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grn - groff preprocessor for gremlin files
grn [ -Cv ] [ -Tdev ] [ -Mdir ] [ -Fdir ] [ file... ]
It is possible to have whitespace between a command line option and its
grn is a preprocessor for including gremlin pictures in groff input.
grn writes to standard output, processing only input lines between two
that start with .GS and .GE. Those lines must contain grn commands
(see below). These commands request a gremlin file, and the picture in
that file is converted and placed in the troff input stream. The .GS
request may be followed by a C, L, or R to center, left, or right jus-
tify the whole gremlin picture (default justification is center). If
no file is mentioned, the standard input is read. At the end of the
picture, the position on the page is the bottom of the gremlin picture.
If the grn entry is ended with .GF instead of .GE, the position is left
at the top of the picture.
Please note that currently only the -me macro package has support for
.GS, .GE, and .GF.
The following command-line options are understood:
-Tdev Prepare output for printer dev. The default device is ps. See
groff(1) for acceptable devices.
-Mdir Prepend dir to the default search path for gremlin files. The
default path is (in that order) the current directory, the home
directory, /usr/share/tmac, /usr/share/tmac, and
-Fdir Search dir for subdirectories devname (name is the name of the
device) for the DESC file before the default font directories
/usr/share/groff_font, /usr/share/groff_font, and
-C Recognize .GS and .GE (and .GF) even when followed by a charac-
ter other than space or newline.
-v Print the version number.
Each input line between .GS and .GE may have one grn command. Commands
consist of one or two strings separated by white space, the first
string being the command and the second its operand. Commands may be
upper or lower case and abbreviated down to one character.
Commands that affect a picture's environment (those listed before
default, see below) are only in effect for the current picture: The
environment is reinitialized to the defaults at the start of the next
picture. The commands are as follows:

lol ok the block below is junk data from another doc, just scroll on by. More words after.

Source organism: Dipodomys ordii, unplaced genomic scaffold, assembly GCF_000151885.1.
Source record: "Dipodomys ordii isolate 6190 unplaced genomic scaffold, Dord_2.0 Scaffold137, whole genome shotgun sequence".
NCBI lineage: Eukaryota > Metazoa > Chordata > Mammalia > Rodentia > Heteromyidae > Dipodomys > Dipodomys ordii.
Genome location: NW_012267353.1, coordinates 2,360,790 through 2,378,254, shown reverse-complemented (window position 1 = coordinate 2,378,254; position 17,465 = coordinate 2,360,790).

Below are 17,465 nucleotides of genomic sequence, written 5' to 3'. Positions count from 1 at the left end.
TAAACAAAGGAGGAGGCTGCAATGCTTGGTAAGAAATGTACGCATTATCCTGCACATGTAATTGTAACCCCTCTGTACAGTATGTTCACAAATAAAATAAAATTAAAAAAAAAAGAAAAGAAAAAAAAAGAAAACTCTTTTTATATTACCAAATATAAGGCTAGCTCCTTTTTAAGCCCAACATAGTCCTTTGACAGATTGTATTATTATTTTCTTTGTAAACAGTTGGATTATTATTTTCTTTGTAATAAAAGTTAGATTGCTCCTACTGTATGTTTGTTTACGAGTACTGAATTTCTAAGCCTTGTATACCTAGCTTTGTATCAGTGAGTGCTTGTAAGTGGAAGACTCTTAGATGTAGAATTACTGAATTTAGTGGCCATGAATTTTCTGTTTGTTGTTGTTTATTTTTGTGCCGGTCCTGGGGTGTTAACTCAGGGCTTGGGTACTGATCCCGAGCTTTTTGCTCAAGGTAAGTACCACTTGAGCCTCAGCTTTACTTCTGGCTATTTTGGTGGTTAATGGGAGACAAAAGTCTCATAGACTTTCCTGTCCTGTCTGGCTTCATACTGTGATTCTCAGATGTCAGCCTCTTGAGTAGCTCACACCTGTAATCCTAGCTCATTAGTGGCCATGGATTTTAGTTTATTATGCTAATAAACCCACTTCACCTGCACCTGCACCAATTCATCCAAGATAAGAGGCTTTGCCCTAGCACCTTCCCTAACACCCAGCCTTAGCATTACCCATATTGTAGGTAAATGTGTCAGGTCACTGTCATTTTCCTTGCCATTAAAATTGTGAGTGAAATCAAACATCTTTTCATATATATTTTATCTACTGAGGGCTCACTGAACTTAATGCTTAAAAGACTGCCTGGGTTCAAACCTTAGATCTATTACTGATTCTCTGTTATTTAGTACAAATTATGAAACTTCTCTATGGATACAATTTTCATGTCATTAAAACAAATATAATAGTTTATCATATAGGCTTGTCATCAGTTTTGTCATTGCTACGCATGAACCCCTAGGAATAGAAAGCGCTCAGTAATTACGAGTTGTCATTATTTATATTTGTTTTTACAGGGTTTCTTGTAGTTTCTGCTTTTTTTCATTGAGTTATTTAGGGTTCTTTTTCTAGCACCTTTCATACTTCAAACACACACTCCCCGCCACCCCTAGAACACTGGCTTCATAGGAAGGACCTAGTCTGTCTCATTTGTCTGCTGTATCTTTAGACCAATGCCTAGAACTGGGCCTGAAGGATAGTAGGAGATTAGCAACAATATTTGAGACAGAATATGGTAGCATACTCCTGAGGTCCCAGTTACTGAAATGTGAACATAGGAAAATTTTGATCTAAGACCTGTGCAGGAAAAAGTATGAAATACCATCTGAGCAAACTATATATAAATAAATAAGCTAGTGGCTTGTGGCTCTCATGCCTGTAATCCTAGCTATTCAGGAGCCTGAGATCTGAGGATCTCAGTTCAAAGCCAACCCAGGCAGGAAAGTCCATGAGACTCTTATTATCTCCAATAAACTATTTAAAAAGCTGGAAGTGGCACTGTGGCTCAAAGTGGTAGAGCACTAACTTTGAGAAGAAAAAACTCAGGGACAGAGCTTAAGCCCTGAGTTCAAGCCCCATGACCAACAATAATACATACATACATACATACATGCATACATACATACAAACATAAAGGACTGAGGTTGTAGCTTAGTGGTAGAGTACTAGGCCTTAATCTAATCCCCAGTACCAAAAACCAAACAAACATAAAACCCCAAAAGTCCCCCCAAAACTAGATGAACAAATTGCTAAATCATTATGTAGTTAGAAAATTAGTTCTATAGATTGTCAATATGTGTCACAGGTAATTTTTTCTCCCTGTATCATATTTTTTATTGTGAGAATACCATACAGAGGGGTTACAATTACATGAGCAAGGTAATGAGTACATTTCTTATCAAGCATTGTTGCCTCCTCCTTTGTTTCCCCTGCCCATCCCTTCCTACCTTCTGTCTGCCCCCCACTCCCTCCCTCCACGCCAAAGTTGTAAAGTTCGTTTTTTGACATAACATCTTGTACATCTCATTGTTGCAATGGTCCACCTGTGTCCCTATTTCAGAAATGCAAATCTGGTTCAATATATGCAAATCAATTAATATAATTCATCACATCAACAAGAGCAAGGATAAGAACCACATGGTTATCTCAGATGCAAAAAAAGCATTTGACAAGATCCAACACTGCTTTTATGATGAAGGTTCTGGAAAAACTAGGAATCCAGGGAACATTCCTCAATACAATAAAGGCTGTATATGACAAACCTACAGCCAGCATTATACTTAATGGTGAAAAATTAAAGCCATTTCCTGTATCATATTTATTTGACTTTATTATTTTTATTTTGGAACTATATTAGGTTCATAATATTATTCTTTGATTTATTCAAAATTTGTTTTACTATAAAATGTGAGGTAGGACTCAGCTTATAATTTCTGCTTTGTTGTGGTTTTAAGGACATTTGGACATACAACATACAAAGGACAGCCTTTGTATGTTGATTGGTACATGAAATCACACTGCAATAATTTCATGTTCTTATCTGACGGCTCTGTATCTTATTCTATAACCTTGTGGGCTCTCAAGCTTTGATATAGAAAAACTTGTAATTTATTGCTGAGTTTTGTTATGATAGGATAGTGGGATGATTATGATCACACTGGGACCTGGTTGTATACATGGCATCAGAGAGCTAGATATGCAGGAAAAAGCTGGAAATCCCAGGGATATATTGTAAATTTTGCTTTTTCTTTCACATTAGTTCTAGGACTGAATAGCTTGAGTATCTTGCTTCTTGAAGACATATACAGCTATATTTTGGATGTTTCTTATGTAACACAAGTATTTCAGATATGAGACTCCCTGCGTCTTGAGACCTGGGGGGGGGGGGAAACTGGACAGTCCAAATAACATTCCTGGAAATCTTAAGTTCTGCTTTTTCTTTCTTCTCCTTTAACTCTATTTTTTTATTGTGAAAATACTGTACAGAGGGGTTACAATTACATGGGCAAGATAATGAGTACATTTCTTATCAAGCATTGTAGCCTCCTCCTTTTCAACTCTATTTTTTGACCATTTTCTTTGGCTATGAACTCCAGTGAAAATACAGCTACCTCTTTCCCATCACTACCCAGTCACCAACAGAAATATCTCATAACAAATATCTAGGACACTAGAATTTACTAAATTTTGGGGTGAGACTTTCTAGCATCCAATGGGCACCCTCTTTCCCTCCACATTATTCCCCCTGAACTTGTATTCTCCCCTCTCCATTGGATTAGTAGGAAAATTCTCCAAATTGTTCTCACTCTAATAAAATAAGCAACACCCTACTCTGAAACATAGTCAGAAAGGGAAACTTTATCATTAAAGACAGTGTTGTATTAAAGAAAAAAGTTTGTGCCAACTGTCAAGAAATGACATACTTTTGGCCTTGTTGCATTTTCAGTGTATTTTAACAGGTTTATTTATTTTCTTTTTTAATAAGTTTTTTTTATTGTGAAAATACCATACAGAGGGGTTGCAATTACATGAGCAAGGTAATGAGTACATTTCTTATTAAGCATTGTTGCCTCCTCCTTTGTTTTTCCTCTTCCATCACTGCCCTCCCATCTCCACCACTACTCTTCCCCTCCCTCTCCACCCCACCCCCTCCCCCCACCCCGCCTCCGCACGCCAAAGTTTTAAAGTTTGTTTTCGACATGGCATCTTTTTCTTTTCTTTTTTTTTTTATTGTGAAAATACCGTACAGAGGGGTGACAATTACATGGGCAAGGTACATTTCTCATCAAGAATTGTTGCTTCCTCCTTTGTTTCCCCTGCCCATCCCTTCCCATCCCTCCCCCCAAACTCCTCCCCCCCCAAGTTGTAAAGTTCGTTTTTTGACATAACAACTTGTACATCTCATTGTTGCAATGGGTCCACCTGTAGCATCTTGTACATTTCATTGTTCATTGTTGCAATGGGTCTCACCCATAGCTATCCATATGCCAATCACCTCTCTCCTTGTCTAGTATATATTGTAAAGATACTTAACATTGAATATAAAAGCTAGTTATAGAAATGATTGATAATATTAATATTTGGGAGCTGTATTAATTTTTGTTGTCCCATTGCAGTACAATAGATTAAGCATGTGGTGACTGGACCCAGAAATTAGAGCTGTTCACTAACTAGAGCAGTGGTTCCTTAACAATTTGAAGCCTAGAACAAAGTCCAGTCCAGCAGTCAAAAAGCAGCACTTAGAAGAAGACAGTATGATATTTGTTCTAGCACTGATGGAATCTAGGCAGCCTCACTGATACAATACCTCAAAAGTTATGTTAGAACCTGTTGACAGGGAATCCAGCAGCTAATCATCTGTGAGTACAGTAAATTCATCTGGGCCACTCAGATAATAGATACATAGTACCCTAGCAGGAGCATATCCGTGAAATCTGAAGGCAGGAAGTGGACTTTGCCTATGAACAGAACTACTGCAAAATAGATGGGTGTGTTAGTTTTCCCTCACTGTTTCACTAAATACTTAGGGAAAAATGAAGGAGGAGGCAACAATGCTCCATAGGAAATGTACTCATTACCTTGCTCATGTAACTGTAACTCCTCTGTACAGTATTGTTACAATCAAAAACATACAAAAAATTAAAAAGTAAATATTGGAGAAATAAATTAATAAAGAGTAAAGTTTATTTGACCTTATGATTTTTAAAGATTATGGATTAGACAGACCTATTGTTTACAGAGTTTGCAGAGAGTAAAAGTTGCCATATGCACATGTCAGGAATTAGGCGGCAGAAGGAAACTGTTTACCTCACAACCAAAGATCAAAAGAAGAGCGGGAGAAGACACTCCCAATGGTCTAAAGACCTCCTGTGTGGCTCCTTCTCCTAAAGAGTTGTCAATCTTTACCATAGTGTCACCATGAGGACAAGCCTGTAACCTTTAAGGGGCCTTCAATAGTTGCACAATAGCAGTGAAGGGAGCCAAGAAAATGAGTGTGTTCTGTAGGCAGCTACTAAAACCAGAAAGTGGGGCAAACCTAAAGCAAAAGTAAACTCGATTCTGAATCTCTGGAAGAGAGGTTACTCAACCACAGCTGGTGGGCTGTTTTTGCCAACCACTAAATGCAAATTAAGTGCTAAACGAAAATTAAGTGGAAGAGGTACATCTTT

4 N Set gremlin's text size number 1 (2, 3, or 4) to N points. The
default is 12 (16, 24, and 36, respectively).
Set the roman (italics, bold, or special) font to troff's font f
(either a name or number). The default is R (I, B, and S,
Set the stipple font to troff's stipple font f (name or number).
The command stipple may be abbreviated down as far as `st' (to
avoid confusion with special). There is no default for stipples
(unless one is set by the default command), and it is invalid to
include a gremlin picture with polygons without specifying a
Magnify the picture (in addition to any default magnification)
by N, a floating point number larger than zero. The command
scale may be abbreviated down to `sc'.
Set the thickness of gremlin's narrow (medium and thick, respec-
tively) lines to N times 0.15pt (this value can be changed at
compile time). The default is 1.0 (3.0 and 5.0, respectively),
which corresponds to 0.15pt (0.45pt and 0.75pt, respectively).
A thickness value of zero selects the smallest available line
thickness. Negative values cause the line thickness to be pro-
portional to the current point size.
Scale text to match the picture. Gremlin text is usually
printed in the point size specified with the commands 1, 2, 3,
or 4, regardless of any scaling factors in the picture. Setting
pointscale will cause the point sizes to scale with the picture
(within troff's limitations, of course). An operand of anything
but off will turn text scaling on.
Reset the picture environment defaults to the settings in the
current picture. This is meant to be used as a global parameter
setting mechanism at the beginning of the troff input file, but
can be used at any time to reset the default settings.
Forces the picture to be N inches wide. This overrides any
scaling factors present in the same picture. `width 0' is
Forces picture to be N inches high, overriding other scaling
factors. If both `width' and `height' are specified the tighter
constraint will determine the scale of the picture. Height and
width commands are not saved with a default command. They will,
however, affect point size scaling if that option is set.
Get picture from gremlin file name located the current directory
(or in the library directory; see the -M option above). If two
file commands are given, the second one overrides the first. If
name doesn't exist, an error message is reported and processing
continues from the .GE line.
NOTES ABOUT GROFF
Since grn is a preprocessor, it doesn't know about current indents,
point sizes, margins, number registers, etc. Consequently, no troff
input can be placed between the .GS and .GE requests. However, gremlin
text is now processed by troff, so anything legal in a single line of
troff input is legal in a line of gremlin text (barring `.' directives
at the beginning of a line). Thus, it is possible to have equations
within a gremlin figure by including in the gremlin file eqn expres-
sions enclosed by previously defined delimiters (e.g. $$).
When using grn along with other preprocessors, it is best to run tbl
before grn, pic, and/or ideal to avoid overworking tbl. Eqn should
always be run last.
A picture is considered an entity, but that doesn't stop troff from
trying to break it up if it falls off the end of a page. Placing the
picture between `keeps' in -me macros will ensure proper placement.
grn uses troff's number registers g1 through g9 and sets registers g1
and g2 to the width and height of the gremlin figure (in device units)
before entering the .GS request (this is for those who want to rewrite
GREMLIN FILE FORMAT